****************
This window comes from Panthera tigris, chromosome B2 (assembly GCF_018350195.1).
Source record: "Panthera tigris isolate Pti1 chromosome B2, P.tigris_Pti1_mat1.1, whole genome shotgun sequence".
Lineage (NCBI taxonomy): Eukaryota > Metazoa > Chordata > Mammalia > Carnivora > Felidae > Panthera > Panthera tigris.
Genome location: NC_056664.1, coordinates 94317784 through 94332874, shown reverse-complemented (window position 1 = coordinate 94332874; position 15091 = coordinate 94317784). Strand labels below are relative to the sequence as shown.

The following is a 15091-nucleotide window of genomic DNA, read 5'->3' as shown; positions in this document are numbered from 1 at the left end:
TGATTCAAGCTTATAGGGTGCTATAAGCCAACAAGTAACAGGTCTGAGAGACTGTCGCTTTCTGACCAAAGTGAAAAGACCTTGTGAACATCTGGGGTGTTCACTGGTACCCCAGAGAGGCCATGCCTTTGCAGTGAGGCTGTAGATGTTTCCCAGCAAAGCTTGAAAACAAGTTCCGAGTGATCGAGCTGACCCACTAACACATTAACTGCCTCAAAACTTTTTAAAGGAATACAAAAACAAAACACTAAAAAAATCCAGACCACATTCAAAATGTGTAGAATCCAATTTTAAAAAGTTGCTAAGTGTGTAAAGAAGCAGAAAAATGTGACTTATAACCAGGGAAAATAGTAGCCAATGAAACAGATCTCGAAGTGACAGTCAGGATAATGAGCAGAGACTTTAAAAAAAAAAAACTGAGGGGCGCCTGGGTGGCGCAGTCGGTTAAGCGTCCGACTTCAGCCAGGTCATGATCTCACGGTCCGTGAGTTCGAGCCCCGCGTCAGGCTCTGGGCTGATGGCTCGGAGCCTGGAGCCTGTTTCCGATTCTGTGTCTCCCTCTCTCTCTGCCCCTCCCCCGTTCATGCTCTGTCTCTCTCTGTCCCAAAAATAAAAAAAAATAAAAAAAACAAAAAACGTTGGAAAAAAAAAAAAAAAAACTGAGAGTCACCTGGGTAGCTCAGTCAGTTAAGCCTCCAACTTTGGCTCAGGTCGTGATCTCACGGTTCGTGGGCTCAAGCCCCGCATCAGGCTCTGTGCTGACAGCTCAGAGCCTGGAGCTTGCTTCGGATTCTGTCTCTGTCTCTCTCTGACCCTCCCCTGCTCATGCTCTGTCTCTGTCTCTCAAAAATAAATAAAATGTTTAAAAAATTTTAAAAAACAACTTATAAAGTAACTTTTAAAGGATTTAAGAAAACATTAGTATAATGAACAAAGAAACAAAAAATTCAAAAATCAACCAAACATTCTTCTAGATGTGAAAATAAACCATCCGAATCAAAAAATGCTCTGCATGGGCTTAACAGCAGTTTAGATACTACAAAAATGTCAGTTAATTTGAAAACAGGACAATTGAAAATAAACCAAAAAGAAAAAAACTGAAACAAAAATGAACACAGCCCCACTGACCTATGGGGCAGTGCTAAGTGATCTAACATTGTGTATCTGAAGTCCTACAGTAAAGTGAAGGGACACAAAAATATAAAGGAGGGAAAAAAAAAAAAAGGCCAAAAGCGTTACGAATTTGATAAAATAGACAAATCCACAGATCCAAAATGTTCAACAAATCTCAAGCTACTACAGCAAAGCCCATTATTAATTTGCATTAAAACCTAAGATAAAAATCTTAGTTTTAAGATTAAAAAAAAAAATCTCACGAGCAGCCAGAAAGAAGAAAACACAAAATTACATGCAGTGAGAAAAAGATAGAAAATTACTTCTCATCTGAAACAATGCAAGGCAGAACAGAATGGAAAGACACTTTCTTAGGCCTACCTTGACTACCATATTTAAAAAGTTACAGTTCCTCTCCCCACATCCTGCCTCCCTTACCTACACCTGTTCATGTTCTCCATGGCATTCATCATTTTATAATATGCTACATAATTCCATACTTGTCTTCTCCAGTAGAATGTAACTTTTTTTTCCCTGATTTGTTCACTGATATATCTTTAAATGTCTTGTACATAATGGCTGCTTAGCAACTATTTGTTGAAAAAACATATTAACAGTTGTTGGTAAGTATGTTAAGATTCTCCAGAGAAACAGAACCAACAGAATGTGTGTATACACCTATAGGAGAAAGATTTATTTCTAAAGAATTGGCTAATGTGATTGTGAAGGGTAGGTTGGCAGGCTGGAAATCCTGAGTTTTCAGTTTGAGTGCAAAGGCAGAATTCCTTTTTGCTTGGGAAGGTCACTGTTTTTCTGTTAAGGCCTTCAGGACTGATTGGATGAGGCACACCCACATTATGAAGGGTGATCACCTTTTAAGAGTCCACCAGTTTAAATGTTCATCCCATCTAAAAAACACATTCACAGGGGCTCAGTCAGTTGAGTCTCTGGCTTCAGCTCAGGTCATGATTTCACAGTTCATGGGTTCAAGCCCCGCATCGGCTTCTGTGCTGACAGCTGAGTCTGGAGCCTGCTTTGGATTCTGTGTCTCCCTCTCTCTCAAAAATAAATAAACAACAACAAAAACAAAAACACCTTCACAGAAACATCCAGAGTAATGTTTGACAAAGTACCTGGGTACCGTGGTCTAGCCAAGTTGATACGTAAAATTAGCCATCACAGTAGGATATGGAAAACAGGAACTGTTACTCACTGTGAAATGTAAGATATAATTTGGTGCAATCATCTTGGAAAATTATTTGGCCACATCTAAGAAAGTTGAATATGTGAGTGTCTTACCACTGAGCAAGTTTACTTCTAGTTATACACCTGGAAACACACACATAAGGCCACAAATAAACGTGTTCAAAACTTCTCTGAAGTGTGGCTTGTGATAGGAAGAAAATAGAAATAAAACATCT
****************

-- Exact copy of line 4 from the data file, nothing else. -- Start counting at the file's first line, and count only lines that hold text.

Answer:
Genome location: NC_056664.1, coordinates 94317784 through 94332874, shown reverse-complemented (window position 1 = coordinate 94332874; position 15091 = coordinate 94317784). Strand labels below are relative to the sequence as shown.